Bloom Where You Are Planted
Bloom where you are planted. It's a saying not hard to understand, but perhaps harder to do and live. For the flower it's easy; it can't help it. It's going to grow and blossom wherever the seed falls. But for a person, sometimes we close ourselves up and pull the flower petals in tight and declare, no way am I going to bloom! Sometimes when we are far away from where we want to be. Sometimes when we are in a place that is strange and troubling and difficult and fearful.
I challenge you to read Jeremiah 29:1-14. Much like the Jews exiled in Babylon, even in the place of trouble and exile, you can live and live well. The Jewish exiles in Babylon had every reason, every right, to refuse to bloom where they were planted. The year is 594 BCE. Jerusalem is still standing, it still is ruled by one of its own, a descendant of David named Zedekiah, but he is firmly under the thumb of Nebuchadnezzar, the powerful king of Babylon. Four years earlier, Nebuchadnezzar had invaded Jerusalem, carrying off many of its treasures, and carrying off its king, Zedekiah's nephew, Jehoiachin. The king, his mother, his sons, government officials, artisans, thousands of Jerusalem's elite, were all taken from their homes to live in exile in Babylon. Only the poorest among them were left behind. They are far from home, living in a foreign land, living among strangers and enemies. There are those among them, calling themselves prophets, who offer words of hope and encouragement, promising they will all return home soon, that within two years the power of Babylon will be broken and they will all go back home. Just hold on! Hold out for just a short while! All will be well! All will be right! But these were false hopes, empty promises. Jeremiah tells the truth: You're going to be there for a while! So what do you do? What do you do when your world is turned upside down and inside out, when where you live is not home, when those you live among are not family, when your God has seemingly abandoned you entirely? What do you do when you find yourself in a place that is far away from where you want to be, in a place that is strange and troubling and difficult and fearful? Do you grit your teeth and steel your will and hang on as best you can? Do you shout a bitter complaint and stubbornly refuse to play along or do you withdraw into yourself in silence and self-pity?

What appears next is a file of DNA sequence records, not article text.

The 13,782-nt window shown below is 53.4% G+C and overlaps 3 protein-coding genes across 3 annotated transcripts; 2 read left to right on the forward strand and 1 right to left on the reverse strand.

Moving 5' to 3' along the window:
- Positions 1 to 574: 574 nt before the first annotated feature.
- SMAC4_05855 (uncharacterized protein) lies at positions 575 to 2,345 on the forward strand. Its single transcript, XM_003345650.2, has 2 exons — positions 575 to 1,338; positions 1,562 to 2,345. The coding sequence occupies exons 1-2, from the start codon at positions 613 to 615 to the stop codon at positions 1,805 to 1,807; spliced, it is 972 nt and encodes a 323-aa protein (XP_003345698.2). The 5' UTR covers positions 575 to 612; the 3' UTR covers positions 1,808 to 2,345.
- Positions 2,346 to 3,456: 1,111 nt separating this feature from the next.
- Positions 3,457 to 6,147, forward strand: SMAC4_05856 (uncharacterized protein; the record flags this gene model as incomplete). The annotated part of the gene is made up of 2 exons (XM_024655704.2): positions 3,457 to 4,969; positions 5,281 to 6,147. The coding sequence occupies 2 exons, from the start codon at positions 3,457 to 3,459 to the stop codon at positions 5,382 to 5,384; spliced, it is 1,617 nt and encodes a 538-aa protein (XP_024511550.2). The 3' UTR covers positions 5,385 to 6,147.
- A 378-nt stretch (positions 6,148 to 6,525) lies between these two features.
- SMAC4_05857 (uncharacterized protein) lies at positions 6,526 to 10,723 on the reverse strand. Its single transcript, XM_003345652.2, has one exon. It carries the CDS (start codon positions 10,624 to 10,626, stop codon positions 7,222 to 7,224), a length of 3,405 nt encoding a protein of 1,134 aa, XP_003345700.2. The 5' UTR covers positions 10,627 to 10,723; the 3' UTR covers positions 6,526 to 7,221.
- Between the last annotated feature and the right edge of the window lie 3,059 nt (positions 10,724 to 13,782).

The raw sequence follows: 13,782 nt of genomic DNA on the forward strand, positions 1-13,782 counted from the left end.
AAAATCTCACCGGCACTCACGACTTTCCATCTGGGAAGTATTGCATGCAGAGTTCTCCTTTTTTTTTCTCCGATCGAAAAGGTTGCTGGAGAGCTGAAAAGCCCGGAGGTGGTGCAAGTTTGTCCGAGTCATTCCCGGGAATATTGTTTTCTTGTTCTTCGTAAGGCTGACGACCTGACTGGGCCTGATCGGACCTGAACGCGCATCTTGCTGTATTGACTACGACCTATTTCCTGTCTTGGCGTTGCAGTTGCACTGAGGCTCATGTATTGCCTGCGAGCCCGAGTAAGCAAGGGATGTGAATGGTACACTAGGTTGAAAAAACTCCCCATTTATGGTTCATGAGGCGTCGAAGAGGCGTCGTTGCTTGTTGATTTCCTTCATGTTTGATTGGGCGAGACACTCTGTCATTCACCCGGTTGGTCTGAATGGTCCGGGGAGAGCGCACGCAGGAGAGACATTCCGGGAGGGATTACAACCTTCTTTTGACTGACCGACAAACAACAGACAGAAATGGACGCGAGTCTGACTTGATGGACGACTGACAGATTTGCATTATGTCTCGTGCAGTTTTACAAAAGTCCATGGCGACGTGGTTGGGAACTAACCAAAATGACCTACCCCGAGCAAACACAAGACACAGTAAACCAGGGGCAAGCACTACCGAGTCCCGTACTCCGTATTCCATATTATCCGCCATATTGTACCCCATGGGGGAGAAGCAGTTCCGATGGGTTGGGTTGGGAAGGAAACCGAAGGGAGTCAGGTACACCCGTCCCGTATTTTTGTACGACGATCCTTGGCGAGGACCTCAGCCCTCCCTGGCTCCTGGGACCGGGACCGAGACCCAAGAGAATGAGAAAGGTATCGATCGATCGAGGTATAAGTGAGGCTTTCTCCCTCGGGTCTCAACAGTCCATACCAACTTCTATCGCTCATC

Try doing what Jeremiah suggests. Could you have that kind of faith in the Lord's promise ... to you? Could you bloom where you are planted, wherever you are planted? Could you do more, much more, than just get along, get by, make the best of it, but live with eagerness and purpose and gratitude and joy?
Wherever we are, however we are, God has not forgotten us, God will not forget us. That, by itself, is enough reason to give thanks. That, by itself, is enough reason to build a house and plant a garden and have children and take delight in seeing your children's children. That, by itself, is enough reason to bloom where you are planted.
Happy Spring and happy blooming!